A lot of people probably don’t realize that Gary Danielson actually began his broadcasting career even before he had finished playing football. He was a part-time anchor at WDIV-TV during the off-season while he was still playing quarterback for the Detroit Lions in the early 1980s. And he was co-hosting a sports-talk show in Cleveland when he went to play for the Browns after that.
The point is, he’s been at it for a long time.
Today, Danielson is best known for providing color commentary for CBS Sports’ telecast of the SEC national game of the week, which he has done alongside Verne Lundquist since 2006. That means he’ll be calling the game Saturday when No. 8 Georgia plays host to No. 13 Alabama. He also did the Bulldogs’ game against Vanderbilt on Sept 12th and he’ll do their game at Tennessee next week and the Florida game on Oct. 31 in Jacksonville.
So obviously CBS likes the Dogs and Danielson is going to see a lot of Georgia this season.
“Oh, yeah. Georgia, number one, is a national franchise,” Danielson said as relaxed at home in Bonita Springs, Fla., on Wednesday. “People like to watch them play football. They’ve got the star quality players, they’re undefeated, they’re playing a good football team, so we’re going to have them again. I look forward to watching them. I always have. They’re a good team to cover.”
Danielson hasn’t covered Alabama yet this season, but he has studied up hard on both the Crimson Tide and the Bulldogs in preparation for Saturday’s 3:30 p.m. kickoff. Following are some of his thoughts on what we might see in that 3:30 p.m. matchup:
Q: Well, let’s cut right to the chase. What do you expect from the matchup of Georgia’s run game versus Alabama’s run defense?
Danielson: “That’s where I’m starting on this game. These two teams in design and program-wise are really mirror images of each other. In fact, you probably could trade some of the players from Georgia’s defense to Alabama’s defense and they would be familiar enough in terminology and style that they could fit right in. Their roots are both in a Nick Saban defense and Jeremy Pruitt and Kirby Smart have built almost mirror-image defenses. And they both have great players. Georgia’s a little different because they have edge rushers that are kind of the face of their football team. Alabama’s is kind of up the middle with defensive tackles and inside linebackers. They both are playing similar styles.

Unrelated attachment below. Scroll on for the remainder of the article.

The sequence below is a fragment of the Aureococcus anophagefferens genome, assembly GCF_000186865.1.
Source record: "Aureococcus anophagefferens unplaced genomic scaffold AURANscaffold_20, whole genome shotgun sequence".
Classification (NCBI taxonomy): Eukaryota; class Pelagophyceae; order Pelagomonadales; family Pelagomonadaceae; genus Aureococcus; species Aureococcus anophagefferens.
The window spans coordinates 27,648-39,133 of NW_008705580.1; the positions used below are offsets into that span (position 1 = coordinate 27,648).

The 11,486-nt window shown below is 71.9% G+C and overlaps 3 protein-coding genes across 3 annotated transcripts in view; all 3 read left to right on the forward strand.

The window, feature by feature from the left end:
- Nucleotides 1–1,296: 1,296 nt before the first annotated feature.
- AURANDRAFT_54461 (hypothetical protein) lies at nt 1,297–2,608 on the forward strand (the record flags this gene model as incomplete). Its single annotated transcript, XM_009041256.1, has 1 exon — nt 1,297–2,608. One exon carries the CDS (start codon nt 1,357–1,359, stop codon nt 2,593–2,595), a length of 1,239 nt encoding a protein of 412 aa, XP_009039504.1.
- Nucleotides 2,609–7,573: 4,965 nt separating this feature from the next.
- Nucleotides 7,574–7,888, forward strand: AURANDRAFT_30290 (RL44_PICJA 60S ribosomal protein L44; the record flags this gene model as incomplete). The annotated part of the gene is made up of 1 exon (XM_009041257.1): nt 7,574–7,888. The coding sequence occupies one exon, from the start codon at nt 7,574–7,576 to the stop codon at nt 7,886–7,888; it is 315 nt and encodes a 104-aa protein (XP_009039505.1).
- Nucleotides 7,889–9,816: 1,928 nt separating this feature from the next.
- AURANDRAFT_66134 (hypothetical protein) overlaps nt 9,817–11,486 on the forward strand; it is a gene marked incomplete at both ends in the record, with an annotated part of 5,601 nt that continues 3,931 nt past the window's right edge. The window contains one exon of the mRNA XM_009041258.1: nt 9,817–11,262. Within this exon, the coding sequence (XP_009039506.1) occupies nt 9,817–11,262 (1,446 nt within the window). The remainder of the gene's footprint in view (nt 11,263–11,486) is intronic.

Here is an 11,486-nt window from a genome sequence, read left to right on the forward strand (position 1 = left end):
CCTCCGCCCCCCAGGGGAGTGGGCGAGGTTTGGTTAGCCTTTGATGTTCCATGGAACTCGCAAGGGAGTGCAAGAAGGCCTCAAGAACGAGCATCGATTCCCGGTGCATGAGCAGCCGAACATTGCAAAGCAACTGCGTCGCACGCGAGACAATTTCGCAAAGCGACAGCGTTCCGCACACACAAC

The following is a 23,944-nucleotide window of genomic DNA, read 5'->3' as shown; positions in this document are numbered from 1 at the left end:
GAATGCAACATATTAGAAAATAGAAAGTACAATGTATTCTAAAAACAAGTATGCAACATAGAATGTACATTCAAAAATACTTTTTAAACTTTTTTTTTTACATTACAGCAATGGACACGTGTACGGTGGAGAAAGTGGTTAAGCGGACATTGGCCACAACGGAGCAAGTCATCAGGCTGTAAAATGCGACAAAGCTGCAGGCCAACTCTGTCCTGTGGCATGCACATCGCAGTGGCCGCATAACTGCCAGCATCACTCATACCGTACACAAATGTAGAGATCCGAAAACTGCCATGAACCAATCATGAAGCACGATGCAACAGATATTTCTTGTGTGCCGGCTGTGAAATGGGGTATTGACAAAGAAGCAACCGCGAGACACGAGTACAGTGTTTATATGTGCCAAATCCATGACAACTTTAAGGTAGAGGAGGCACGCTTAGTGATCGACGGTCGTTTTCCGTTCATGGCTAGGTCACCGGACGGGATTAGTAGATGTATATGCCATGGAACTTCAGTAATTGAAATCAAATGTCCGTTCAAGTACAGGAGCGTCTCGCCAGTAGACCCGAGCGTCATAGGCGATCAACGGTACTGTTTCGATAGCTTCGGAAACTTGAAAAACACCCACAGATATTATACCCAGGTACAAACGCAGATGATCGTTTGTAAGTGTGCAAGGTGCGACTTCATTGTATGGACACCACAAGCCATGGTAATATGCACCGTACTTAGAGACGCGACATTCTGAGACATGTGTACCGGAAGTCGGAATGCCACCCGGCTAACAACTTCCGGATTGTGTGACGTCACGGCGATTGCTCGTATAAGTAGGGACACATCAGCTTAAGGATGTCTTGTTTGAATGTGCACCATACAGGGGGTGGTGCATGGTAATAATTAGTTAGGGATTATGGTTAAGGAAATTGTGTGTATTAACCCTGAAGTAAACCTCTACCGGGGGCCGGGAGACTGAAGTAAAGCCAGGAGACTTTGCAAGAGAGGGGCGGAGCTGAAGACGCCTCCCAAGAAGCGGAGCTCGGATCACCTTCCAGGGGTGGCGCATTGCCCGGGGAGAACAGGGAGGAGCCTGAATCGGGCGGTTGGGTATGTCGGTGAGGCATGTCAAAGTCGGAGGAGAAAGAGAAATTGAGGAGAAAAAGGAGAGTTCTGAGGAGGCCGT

“What jumps out at me is they’re both NFL-structured teams. Both have offensive coordinators with NFL roots in Brian (Schottenheimer) and Lane (Kiffin) and they begin their offense with the tailback and the quarterback. It most likely will be a third-down determining game. The style of this game will closely resemble an NFL-style football game.”
Q: You say you expect a third-down game. Do you think Georgia quarterback Greyson Lambert and the Bulldogs are versatile enough on offense to have success on third down?
Danielson: “Everyone is zeroing in on Greyson’s competition this year, and that’s true. They haven’t played the greatest competition so far. However, Greyson didn’t wake up yesterday. He faced a comparable Florida State defense when he was at Virginia and he’s been roughed up and sacked and pressured and harassed by the best. I think that there’s nothing that Alabama is going to bring to the table that Greyson hasn’t seen before and hasn’t withstood before. He understands what it takes to play quarterback in a game like this.
“Another side of it, Alabama and their defense and their fans and their backers have always had excuses or an explanation for why the Alabama defense has had the ball moved on them. Either it was a hot quarterback or a dual quarterback or a scrambling quarterback or a spread quarterback. There was always a reason why Alabama couldn’t shut them down. This game, the pressure for Alabama is that there is going to be no excuses. The guy who gets the ball is seven yards behind the quarterback in the middle of the formation. The quarterback can’t run out of his shadow; they’ll know exactly where he is. It’s an offense Nick Saban prides himself on stopping. So it’s going to be right in front of them and we’ll see. And I don’t think Brian Schottenheimer is going to be surprised with anything he sees either. I think he understands with all his NFL experience how to protect his quarterback and run game by keeping that defensive off balance. So I think we’re going to have a real chess match.”
Q: Alabama already has a loss. Obviously another one will effectively knock it out of the playoff picture. How does the desperation factor play into this, in your opinion?